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Growing Asparagus

Jan F M A M J J A S O N Dec
    S   T              

(Best months for growing Asparagus in USA - Zone 5a regions)

S = Plant undercover in seed trays T = Plant out (transplant) seedlings

  • Easy to grow. Plant as crowns. Best planted at soil temperatures between 61°F and 86°F. (Show °C/cm)
  • Space plants: 8 - 16 inches apart
  • Harvest in 2-3 years. Plant 'crowns' to harvest earlier .
  • Compatible with (can grow beside): Parsley, Basil, Nasturtiums, Lettuce
  • Avoid growing close to: Garlic, Onions, and root vegetables

Your comments and tips

11 Mar 17, Fiona (Australia - temperate climate)
Can I gather the berries now in Autumn and keep them to sow in Spring? Should I keep the seeds cool?
12 Mar 17, John (Australia - temperate climate)
There's no reason not too. Mother Nature does it! Plant them in a row about 75 mm (3") sapart and separate them the following winter for planting in their permanent position. All the best.
17 Feb 17, Dil (Australia - sub-tropical climate)
Where can I purchase a Ming fern plant in Melbourne
18 Feb 17, John (Australia - temperate climate)
Ming Fern (asparagus) seed is listed on ebay. It is fairly easy to grow from seed. If you search for it on the internet you will find nurseries that have it in Melbourne. It is listed as an environmental weed in NSW and can't be purchased in that state. Trust this helps
11 Feb 17, Alex (Australia - temperate climate)
I have just bought a house in southeastern SA and it has a large raised asparagus bed. The ferns are over a metre tall and mostly still green, do I cut them back to ground level when they yellow or just leave them till they fall naturally, also, should I water them or not? I believe the asparagus is about 5 years old.
13 Feb 17, John (Australia - temperate climate)
Do not cut the ferns back until they start to turn yellow. They are building up the crowns for next seasons crop. Add compost or wel rotted manure in late autumn or winter will also boost your yield.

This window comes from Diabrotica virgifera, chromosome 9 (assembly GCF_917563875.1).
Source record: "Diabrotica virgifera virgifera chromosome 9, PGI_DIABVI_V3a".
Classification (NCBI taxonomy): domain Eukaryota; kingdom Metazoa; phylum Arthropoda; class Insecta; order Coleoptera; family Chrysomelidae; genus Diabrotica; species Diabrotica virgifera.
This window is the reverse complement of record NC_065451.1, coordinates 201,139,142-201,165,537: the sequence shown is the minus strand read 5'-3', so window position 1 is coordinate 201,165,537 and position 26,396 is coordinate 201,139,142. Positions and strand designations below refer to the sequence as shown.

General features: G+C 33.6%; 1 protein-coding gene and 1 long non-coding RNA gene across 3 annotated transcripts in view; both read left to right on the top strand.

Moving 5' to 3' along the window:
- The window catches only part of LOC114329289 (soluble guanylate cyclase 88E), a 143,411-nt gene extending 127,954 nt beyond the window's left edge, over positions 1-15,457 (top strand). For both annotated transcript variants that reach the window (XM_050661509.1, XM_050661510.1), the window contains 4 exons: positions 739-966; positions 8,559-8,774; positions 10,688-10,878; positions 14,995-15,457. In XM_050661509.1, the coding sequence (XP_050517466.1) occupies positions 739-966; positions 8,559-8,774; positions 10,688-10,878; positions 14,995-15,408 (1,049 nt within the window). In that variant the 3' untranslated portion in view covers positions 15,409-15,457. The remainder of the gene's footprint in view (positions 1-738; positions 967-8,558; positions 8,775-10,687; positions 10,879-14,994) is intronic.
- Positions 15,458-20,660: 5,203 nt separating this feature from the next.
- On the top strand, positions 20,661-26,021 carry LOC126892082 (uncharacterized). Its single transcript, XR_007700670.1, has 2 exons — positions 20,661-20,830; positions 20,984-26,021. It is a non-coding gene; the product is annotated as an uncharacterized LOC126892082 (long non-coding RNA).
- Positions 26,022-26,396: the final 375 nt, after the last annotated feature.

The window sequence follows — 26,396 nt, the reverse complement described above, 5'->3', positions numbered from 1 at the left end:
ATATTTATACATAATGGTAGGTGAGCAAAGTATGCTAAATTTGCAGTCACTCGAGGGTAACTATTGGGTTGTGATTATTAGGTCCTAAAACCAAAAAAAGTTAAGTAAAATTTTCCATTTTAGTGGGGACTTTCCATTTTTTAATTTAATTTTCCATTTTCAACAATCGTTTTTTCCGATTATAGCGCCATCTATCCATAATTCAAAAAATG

10 Feb 17, Lisa (Australia - temperate climate)
Hi, This is my third asparagus year. My asparagus is growing in high raised garden beds. I have the most amazingly tall healthy ferns - they are so tall and prolific you can hardly get past them to the other raised beds. There aren't that many spears though. Will they come? Or am I destined to have a jungle of ferns? Does this happen? I did not pick many spears again this year, I left most to turn into my jungle.
10 Feb 17, John (Australia - temperate climate)
The 'fern' begins as the edible spear as it emerges from the ground. It is too late to harvest spears this year. Cut the 'ferns' off when they begin to yellow. The spears will emerge in the spring. They sre like 'buds' for the ferns. Cut them off with a knife below ground level. Clear a bit of soil so you don't damage any new tips still under the ground. Enjoy! Trust this helps.
19 Jan 17, Karleena (Australia - temperate climate)
I am new to gardening - I got a small patch with asparagus growing - no asparagus but only ferns - can I cut it down or should I let it grow?
03 Apr 17, Mike (Australia - temperate climate)
Let the asparagus grow until July, then cut it all off just under the ground level. Buy some horse/cow manure (two bags) and grass clippings and start mulching it now. Add some dirt to it and a handful of fertilizer. Wet it regularly and turn it over each two weeks - it will make compost in a couple of months. After you cut the fern down in July put the compost on the plants about 6" thick. When the new spears come out of the ground and grow to 8-10" cut them and enjoy. Give them a good watering each second day. The 3rd year after starting from seed you should be able to cut the spears from Aug to end of Nov. I put about a 1/2 a cup of all round fert in 9 L of water (leave it over night and give a good stir) and put this on the plants each month.
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This planting guide is a general reference intended for home gardeners. We recommend that you take into account your local conditions in making planting decisions. Gardenate is not a farming or commercial advisory service. For specific advice, please contact your local plant suppliers, gardening groups, or agricultural department. The information on this site is presented in good faith, but we take no responsibility as to the accuracy of the information provided.
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